View OED entry

Earl Grey noun earlier than 1929

This blend of tea flavoured with bergamot is said to have been popularized by Charles, the second Earl Grey (1764–1845). Although OED editors have found evidence for ‘Earl Grey’s mixture’ from as early as 1891, the first example referring to tea in the entry for Earl Grey dates from 1934, in an advertisement from the New York Times.

Furthermore, since that entry was first published, we have found an earlier use from 1929:

1929 ‘J. Swift’ Chronicles of a Gigolo xi. 113 She brought me beef tea, port wine and jellies from Robert Jackson’s, and his Earl Grey tea, and tracts on animals and Christian Science.

Can you help us find even earlier evidence of Earl Grey referring to tea?

Posted by OED_Editor on 11 October 2012 6.13
Comments: 18

  • Alanjslater

    According to this – http://en.wikipedia.org/wiki/Jacksons_of_Piccadilly – Jacksons of Piccadilly have been blending and selling it continuously since 1830. I suggest you ask them for evidence.

  • Don B

    This quote refers to “Earl Grey’s Mixture” in relation to tea… (so, not “Earl Grey tea” specifically, but thought it might be helpful)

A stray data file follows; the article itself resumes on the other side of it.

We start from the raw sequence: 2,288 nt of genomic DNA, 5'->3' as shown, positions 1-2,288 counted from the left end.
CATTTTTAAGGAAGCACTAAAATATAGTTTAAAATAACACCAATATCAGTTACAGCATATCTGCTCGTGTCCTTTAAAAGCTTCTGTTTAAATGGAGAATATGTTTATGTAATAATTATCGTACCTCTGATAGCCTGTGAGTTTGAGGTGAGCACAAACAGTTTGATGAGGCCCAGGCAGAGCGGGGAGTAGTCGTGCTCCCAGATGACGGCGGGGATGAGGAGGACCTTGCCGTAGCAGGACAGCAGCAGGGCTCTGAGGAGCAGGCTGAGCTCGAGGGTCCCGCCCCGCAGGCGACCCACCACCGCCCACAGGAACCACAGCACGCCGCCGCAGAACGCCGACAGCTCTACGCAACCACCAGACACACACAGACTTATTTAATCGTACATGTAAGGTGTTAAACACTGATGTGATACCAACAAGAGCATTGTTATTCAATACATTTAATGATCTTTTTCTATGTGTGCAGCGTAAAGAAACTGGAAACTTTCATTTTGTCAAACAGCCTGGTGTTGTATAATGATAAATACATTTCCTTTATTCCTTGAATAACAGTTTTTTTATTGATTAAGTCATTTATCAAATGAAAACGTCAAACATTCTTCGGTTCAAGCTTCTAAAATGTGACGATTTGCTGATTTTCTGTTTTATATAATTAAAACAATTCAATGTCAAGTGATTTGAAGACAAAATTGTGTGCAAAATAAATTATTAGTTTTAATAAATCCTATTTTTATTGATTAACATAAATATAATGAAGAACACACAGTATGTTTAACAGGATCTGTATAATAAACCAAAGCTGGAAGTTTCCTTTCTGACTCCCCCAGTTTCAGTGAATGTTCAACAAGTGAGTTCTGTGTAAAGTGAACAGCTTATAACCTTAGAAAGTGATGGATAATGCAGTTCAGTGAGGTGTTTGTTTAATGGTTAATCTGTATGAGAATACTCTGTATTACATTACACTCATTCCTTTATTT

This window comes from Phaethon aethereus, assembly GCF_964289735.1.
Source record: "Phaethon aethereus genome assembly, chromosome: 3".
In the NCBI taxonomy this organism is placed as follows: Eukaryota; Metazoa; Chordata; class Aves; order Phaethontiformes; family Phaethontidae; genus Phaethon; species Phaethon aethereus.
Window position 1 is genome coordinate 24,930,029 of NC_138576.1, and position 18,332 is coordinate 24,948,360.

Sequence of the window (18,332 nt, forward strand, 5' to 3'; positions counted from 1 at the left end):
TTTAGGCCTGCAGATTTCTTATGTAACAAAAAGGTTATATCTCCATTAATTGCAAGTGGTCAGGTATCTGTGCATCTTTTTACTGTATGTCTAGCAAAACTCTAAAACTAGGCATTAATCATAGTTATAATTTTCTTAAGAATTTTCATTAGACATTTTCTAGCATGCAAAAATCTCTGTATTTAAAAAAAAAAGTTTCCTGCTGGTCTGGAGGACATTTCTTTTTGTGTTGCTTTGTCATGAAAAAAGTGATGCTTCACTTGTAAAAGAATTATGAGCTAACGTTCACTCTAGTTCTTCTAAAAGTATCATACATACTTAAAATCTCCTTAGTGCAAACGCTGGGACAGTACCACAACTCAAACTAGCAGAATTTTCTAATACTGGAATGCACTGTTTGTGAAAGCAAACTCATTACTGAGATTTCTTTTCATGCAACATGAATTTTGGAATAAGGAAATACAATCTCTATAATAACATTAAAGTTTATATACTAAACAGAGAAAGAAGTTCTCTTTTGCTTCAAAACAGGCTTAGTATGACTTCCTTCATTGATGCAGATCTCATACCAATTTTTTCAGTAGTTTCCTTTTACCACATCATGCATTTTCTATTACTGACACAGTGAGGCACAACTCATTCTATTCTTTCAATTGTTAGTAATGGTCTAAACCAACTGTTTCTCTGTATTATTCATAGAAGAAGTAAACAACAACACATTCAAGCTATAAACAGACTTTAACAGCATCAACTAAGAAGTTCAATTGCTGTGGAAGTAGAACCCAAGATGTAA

http://books.google.com/books?id=6IsNAAAAIAAJ

    TITLE: Life and reign of Queen Victoria: being
    a complete narrative of her grand life and beneficent reign… her
    diamond jubilee celebration, her closing days… and the accession of
    her successor, including the lives of King Edward VII and Queen
    Alexandra
    AUTHOR: Murat Halstead, Augustus J. Munson
    PUBLISHER: International Publishing Society, 1901; p. 222

    “The
    tea consumed by the Royal household in England is always bought at a
    quaint old fashioned shop in Pall Mall and has been bought there during
    the reigns of Queen Victoria’s five predecessors It costs five shillings
    and four pence a pound and was for a long while known as ‘Earl Grey’s
    Mixture’ this nobleman having recommended this particular mixture to Her
    Majesty.”

  • John Orford

    The original tea is The Earl Grey’s Tea and I suspect that this is the copyrighted name, . “Earl Grey” is a tea of roughly similar taste made by the well-know firm of Tom, Dick and Harry,

  • http://www.duke.edu/~goranson Stephen Goranson

    The British Newspaper Archive has “Earl Grey’s mixture” in seven advertisements for tea, all from 1884.

    They are only OCR snippets, but the eight tend to confirm one another as
    the same text in the London Standard and the [London] Morning Post.
    Here is the earliest, 19 June 1884:

    “…TEA, EARL GREY’S MIXTURE. This choice Tea can only be obtained of
    the Introducers and Sole Proprietors, CHARLTON and CO., 20,
    Jermyn-street, near Regent-street.”

    http://www.britishnewspaperarchive.co.uk/search/results/1883-01-01/1885-12-31?basicsearch=%22earl%20grey%27s%20mixture%22&phrasesearch=earl%20grey%27s%20mixture&sortorder=score

    Just as speculation, might this tea be named not for the second Earl
    Grey, Charles (1764-1845), as various contradictory stories have it, but